Chickenpox (Varicella) Vaccine for Children and Adults
At Cutting Hill Clinic, we offer the chickenpox vaccination (varicella). Although this vaccine is not currently routinely available as part of the NHS childhood vaccination schedule, it is part of the schedule in many other countries. Parents in the UK are increasingly asking for their children to be vaccinated. For now, this must be done privately rather than on the NHS. We do believe that children should be vaccinated against chickenpox and we hope this will eventually change.
What Is Chickenpox?
Chickenpox is a highly contagious infection caused by the varicella zoster virus. It typically causes a fever, and a rash consisting of itchy, inflamed pimples that soon turn into blisters which crust over to form scabs. It is not unknown for people to have up to 500 blisters or more over their entire body. In the UK, it most often affects children. It can be itchy and uncomfortable, can leave scars, and can sometimes cause severe disease. Adults may suffer more serious symptoms, including pneumonia. In people with reduced immunity, chickenpox can be fatal. In countries where chickenpox vaccine is given routinely (such as the US), protecting vulnerable populations with reduced immunity is considered to be a major reason for widespread use of the vaccine.
Chickenpox is spread by inhaling droplets coughed up by people infected with the virus, or by physical contact with them before their blisters have crusted over. People with chickenpox become contagious about 2 days before the appearance of the rash, which can make it difficult to avoid becoming infected.
What does the Chickenpox vaccine do?
The Chickenpox vaccine (varicella) contains live, weakened virus which stimulates immunity to varicella zoster virus and protects against chickenpox.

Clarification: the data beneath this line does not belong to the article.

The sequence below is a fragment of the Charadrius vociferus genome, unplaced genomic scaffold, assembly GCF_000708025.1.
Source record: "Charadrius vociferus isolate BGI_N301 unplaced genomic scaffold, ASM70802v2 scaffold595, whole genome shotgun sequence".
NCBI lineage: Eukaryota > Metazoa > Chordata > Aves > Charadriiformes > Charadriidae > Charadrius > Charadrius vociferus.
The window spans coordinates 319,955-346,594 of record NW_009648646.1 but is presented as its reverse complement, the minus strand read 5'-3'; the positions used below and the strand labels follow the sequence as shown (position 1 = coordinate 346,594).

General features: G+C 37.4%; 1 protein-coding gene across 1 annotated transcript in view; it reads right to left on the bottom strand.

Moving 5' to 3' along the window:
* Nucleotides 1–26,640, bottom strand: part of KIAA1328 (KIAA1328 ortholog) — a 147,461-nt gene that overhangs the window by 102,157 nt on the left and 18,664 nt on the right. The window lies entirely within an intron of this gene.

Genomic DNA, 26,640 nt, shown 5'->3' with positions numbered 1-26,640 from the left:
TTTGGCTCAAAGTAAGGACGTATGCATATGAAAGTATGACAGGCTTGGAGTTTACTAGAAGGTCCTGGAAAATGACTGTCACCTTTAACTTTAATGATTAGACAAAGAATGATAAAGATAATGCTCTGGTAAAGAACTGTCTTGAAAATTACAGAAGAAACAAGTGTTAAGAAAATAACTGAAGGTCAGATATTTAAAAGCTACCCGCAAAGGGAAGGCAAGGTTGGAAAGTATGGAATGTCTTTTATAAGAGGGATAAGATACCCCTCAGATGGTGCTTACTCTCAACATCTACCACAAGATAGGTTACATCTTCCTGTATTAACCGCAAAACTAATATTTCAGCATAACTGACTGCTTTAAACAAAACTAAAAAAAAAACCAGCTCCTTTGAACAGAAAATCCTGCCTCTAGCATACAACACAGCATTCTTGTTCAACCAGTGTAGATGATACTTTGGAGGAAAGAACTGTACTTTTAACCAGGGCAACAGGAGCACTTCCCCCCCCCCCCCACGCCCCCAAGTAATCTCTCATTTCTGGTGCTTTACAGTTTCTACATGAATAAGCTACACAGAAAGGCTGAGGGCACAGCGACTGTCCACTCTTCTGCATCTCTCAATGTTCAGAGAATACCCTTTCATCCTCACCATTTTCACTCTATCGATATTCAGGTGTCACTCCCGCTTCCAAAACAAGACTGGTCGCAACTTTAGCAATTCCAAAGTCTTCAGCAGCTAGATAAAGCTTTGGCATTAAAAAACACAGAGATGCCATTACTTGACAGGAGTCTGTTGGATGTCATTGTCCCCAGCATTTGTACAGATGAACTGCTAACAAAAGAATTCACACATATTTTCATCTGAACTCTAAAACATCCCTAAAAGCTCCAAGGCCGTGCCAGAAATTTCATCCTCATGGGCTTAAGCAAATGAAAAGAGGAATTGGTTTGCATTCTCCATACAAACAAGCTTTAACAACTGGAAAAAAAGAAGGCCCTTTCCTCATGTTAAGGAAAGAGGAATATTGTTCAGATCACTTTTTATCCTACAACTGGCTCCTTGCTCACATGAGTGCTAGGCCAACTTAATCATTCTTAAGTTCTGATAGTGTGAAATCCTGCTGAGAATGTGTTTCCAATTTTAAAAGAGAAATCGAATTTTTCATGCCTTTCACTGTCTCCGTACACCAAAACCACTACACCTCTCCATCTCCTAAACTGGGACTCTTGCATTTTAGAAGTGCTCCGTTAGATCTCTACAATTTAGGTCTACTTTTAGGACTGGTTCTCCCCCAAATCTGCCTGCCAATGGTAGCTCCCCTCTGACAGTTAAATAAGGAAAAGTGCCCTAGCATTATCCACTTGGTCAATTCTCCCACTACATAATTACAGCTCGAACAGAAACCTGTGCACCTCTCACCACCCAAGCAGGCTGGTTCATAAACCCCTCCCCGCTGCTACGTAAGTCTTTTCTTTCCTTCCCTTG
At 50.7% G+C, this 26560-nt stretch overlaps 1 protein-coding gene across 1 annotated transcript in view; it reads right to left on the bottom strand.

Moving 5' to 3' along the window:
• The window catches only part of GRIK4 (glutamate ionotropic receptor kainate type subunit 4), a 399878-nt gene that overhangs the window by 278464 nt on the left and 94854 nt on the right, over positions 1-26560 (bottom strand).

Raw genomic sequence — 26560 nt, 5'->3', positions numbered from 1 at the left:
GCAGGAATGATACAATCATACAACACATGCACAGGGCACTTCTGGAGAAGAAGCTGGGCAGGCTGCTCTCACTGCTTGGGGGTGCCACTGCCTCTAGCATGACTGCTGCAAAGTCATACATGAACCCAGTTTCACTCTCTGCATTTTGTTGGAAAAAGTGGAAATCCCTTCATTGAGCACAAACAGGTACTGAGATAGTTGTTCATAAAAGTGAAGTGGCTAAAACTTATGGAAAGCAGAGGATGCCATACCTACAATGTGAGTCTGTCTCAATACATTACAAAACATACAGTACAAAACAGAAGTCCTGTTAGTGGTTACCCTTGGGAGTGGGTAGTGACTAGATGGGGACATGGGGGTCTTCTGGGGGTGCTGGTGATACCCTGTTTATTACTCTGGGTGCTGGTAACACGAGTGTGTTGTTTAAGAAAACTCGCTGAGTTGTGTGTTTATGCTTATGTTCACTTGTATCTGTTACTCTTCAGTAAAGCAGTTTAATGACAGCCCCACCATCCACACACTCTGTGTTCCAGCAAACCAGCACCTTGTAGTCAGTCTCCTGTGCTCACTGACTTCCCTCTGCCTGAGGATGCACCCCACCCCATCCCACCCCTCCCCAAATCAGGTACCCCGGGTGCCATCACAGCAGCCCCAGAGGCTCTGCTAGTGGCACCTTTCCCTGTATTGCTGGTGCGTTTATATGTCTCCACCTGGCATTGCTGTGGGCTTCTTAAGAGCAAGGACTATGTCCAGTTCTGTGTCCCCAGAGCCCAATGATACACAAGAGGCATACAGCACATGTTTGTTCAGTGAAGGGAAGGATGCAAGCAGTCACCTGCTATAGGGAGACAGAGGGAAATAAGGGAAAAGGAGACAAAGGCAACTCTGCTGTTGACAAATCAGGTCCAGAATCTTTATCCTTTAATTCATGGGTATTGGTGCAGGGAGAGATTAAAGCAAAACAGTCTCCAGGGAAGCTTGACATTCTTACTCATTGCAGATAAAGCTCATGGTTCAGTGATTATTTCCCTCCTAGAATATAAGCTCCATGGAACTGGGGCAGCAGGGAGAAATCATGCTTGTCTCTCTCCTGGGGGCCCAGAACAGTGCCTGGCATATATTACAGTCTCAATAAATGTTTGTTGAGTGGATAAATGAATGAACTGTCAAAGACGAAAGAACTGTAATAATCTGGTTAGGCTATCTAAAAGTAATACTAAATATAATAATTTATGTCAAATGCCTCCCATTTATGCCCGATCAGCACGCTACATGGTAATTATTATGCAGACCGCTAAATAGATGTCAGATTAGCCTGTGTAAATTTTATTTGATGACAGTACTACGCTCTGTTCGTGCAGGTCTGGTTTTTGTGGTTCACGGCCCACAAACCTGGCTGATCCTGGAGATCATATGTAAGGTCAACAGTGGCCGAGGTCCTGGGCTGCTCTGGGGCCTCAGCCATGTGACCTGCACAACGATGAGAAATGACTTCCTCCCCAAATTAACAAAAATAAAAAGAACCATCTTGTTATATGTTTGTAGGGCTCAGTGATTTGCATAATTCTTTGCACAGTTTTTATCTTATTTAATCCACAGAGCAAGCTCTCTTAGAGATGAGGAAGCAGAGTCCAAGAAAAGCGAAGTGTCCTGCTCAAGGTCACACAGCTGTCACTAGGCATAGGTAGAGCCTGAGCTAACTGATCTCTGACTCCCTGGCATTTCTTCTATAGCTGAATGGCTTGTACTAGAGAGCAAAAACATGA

Who should be vaccinated against Chickenpox?
The chickenpox vaccination can be given both to children and to adults. Chickenpox is more serious in adults.
If you have recently been exposed to a person with chickenpox, and have not had chickenpox in the past, it may be beneficial to be vaccinated without delay. Early vaccination may prevent the disease appearing, or may make it less serious. The vaccine will also protect you from future exposure to chickenpox.
We are also able to perform a blood test to check your immunity (results available within 24 hours) – many people who are concerned about possible exposure, turn out to be immune.
Who should not receive the Chickenpox vaccine?
Chickenpox vaccines contain a live virus, and therefore should not be given to people who have reduced immunity (for instance, as a result of HIV, or cancer chemotherapy) or during pregnancy. If other live vaccines are also needed, they should either be administered on the same day, or with a gap of at least one-month between them, for optimal efficacy. We will be happy to discuss this with you in more detail when you come to the clinic.
Possible Side Effects of the Chickenpox Vaccine
The most common side effect of chickenpox vaccine is soreness around the injection site. A mild rash may also develop in 10% of vaccinated children.
How is the Chickenpox Vaccine Given?
The chickenpox vaccine (varicella) can be administered from the age of twelve months onwards. Two doses of vaccine are necessary, normally with a 4 week gap between the doses. Appointments are usually about 15 minutes.
What are the costs of the Chickenpox vaccine?
The cost of the chickenpox vaccine is £82 per dose.